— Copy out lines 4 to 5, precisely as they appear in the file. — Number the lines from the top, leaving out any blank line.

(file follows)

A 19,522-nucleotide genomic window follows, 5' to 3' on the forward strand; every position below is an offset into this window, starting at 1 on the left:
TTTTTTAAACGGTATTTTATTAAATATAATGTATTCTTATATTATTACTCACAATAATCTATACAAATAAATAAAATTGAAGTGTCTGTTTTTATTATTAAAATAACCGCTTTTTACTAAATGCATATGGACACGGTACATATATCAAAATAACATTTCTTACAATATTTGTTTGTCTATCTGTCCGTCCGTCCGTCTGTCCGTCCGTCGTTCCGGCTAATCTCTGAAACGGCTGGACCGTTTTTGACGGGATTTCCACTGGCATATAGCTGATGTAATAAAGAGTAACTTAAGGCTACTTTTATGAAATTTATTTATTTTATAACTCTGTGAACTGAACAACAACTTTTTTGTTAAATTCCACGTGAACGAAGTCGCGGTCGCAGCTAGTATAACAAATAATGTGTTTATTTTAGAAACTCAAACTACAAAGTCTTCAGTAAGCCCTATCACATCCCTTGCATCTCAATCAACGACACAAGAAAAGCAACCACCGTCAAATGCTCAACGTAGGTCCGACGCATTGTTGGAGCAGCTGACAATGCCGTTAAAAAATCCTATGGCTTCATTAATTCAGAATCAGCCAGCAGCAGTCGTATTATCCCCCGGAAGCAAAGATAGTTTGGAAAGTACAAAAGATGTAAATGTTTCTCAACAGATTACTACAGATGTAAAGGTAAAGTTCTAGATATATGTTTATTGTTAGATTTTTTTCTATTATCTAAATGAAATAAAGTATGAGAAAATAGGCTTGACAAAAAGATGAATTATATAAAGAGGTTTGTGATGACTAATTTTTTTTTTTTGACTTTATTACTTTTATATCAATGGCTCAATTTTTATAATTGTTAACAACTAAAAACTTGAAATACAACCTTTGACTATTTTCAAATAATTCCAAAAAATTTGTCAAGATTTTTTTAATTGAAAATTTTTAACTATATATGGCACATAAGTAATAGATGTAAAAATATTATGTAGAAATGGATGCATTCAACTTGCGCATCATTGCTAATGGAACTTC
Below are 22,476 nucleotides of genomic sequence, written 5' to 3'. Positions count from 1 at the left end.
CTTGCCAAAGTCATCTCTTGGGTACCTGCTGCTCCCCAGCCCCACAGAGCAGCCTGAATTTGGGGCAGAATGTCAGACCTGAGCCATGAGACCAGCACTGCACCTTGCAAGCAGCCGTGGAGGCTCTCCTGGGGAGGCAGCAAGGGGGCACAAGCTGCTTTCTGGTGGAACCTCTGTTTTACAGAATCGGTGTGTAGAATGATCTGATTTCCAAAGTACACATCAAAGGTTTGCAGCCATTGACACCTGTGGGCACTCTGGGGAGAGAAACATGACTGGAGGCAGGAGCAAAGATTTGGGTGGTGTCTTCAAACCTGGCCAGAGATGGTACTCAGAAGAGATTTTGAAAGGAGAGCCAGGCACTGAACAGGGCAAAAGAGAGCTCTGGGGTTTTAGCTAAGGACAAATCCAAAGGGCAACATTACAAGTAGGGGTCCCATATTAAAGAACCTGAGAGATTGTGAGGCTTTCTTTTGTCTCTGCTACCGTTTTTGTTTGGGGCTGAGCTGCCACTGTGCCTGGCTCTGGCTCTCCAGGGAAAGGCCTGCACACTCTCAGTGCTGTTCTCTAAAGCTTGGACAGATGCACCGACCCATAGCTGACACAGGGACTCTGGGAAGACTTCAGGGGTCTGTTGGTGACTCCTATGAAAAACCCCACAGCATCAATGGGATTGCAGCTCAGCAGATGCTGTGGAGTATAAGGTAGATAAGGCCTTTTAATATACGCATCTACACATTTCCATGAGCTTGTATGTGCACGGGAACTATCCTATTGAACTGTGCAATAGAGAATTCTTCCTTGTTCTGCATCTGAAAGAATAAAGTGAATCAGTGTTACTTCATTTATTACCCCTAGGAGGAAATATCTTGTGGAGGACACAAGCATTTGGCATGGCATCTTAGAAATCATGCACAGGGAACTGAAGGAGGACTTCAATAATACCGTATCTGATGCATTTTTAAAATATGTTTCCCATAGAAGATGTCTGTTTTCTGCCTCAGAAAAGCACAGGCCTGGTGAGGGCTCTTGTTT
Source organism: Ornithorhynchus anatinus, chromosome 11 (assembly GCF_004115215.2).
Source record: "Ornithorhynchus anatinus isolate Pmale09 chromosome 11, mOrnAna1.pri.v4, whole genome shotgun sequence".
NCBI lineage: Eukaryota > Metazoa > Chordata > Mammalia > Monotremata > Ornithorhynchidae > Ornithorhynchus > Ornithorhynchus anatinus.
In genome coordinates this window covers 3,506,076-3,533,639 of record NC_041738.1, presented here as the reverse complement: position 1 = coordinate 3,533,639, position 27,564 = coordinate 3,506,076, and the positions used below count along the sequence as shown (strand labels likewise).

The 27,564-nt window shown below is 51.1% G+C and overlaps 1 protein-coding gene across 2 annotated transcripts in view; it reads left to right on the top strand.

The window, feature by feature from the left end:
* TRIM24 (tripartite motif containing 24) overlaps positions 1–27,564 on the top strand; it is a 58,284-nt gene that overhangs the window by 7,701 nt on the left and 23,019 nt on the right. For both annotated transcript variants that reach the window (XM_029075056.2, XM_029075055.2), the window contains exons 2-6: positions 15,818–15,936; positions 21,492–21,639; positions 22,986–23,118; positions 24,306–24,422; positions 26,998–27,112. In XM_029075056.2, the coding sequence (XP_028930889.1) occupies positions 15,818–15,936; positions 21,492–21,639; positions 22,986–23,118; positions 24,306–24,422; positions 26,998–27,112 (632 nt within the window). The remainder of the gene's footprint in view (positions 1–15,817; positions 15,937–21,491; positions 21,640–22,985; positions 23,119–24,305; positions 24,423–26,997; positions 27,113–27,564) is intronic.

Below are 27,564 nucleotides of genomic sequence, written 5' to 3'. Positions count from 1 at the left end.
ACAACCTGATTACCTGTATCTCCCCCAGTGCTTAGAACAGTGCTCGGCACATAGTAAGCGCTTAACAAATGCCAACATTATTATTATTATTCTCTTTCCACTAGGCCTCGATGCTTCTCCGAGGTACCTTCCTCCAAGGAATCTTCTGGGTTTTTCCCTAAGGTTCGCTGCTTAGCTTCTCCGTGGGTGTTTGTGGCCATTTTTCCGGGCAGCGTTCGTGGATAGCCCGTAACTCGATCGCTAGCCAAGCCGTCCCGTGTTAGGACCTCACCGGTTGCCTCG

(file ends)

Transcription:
CTTGCCAAAGTCATCTCTTGGGTACCTGCTGCTCCCCAGCCCCACAGAGCAGCCTGAATTTGGGGCAGAATGTCAGACCTGAGCCATGAGACCAGCACTGCACCTTGCAAGCAGCCGTGGAGGCTCTCCTGGGGAGGCAGCAAGGGGGCACAAGCTGCTTTCTGGTGGAACCTCTGTTTTACAGAATCGGTGTGTAGAATGATCTGATTTCCAAAGTACACATCAAAGGTTTGCAGCCATTGACACCTGTGGGCACTCTGGGGAGAGAAACATGACTGGAGGCAGGAGCAAAGATTTGGGTGGTGTCTTCAAACCTGGCCAGAGATGGTACTCAGAAGAGATTTTGAAAGGAGAGCCAGGCACTGAACAGGGCAAAAGAGAGCTCTGGGGTTTTAGCTAAGGACAAATCCAAAGGGCAACATTACAAGTAGGGGTCCCATATTAAAGAACCTGAGAGATTGTGAGGCTTTCTTTTGTCTCTGCTACCGTTTTTGTTTGGGGCTGAGCTGCCACTGTGCCTGGCTCTGGCTCTCCAGGGAAAGGCCTGCACACTCTCAGTGCTGTTCTCTAAAGCTTGGACAGATGCACCGACCCATAGCTGACACAGGGACTCTGGGAAGACTTCAGGGGTCTGTTGGTGACTCCTATGAAAAACCCCACAGCATCAATGGGATTGCAGCTCAGCAGATGCTGTGGAGTATAAGGTAGATAAGGCCTTTTAATATACGCATCTACACATTTCCATGAGCTTGTATGTGCACGGGAACTATCCTATTGAACTGTGCAATAGAGAATTCTTCCTTGTTCTGCATCTGAAAGAATAAAGTGAATCAGTGTTACTTCATTTATTACCCCTAGGAGGAAATATCTTGTGGAGGACACAAGCATTTGGCATGGCATCTTAGAAATCATGCACAGGGAACTGAAGGAGGACTTCAATAATACCGTATCTGATGCATTTTTAAAATATGTTTCCCATAGAAGATGTCTGTTTTCTGCCTCAGAAAAGCACAGGCCTGGTGAGGGCTCTTGTTT
Source organism: Ornithorhynchus anatinus, chromosome 11 (assembly GCF_004115215.2).